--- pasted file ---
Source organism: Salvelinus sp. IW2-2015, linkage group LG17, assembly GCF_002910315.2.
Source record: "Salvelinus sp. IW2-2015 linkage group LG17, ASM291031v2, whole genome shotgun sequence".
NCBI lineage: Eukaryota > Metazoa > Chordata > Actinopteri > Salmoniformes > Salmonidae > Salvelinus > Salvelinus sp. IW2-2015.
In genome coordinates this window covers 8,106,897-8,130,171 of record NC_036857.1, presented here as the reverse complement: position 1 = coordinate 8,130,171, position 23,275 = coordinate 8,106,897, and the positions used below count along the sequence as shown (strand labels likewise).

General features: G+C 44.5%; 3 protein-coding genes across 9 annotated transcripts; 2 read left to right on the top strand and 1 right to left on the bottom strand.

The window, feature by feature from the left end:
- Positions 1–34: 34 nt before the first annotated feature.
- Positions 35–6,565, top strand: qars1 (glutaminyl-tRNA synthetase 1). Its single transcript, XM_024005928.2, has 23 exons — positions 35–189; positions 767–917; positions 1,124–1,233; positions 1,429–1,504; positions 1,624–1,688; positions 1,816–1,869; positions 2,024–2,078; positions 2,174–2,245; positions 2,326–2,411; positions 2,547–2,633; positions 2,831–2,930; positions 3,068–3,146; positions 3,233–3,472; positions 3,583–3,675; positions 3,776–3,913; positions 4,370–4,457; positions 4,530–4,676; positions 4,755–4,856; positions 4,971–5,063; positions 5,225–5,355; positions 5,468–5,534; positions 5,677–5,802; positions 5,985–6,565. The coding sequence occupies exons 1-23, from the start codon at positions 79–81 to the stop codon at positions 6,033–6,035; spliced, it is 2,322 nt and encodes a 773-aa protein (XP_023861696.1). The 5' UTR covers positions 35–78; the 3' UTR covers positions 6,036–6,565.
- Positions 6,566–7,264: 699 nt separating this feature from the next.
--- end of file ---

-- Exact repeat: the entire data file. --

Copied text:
Source organism: Salvelinus sp. IW2-2015, linkage group LG17, assembly GCF_002910315.2.
Source record: "Salvelinus sp. IW2-2015 linkage group LG17, ASM291031v2, whole genome shotgun sequence".
NCBI lineage: Eukaryota > Metazoa > Chordata > Actinopteri > Salmoniformes > Salmonidae > Salvelinus > Salvelinus sp. IW2-2015.
In genome coordinates this window covers 8,106,897-8,130,171 of record NC_036857.1, presented here as the reverse complement: position 1 = coordinate 8,130,171, position 23,275 = coordinate 8,106,897, and the positions used below count along the sequence as shown (strand labels likewise).

General features: G+C 44.5%; 3 protein-coding genes across 9 annotated transcripts; 2 read left to right on the top strand and 1 right to left on the bottom strand.

The window, feature by feature from the left end:
- Positions 1–34: 34 nt before the first annotated feature.
- Positions 35–6,565, top strand: qars1 (glutaminyl-tRNA synthetase 1). Its single transcript, XM_024005928.2, has 23 exons — positions 35–189; positions 767–917; positions 1,124–1,233; positions 1,429–1,504; positions 1,624–1,688; positions 1,816–1,869; positions 2,024–2,078; positions 2,174–2,245; positions 2,326–2,411; positions 2,547–2,633; positions 2,831–2,930; positions 3,068–3,146; positions 3,233–3,472; positions 3,583–3,675; positions 3,776–3,913; positions 4,370–4,457; positions 4,530–4,676; positions 4,755–4,856; positions 4,971–5,063; positions 5,225–5,355; positions 5,468–5,534; positions 5,677–5,802; positions 5,985–6,565. The coding sequence occupies exons 1-23, from the start codon at positions 79–81 to the stop codon at positions 6,033–6,035; spliced, it is 2,322 nt and encodes a 773-aa protein (XP_023861696.1). The 5' UTR covers positions 35–78; the 3' UTR covers positions 6,036–6,565.
- Positions 6,566–7,264: 699 nt separating this feature from the next.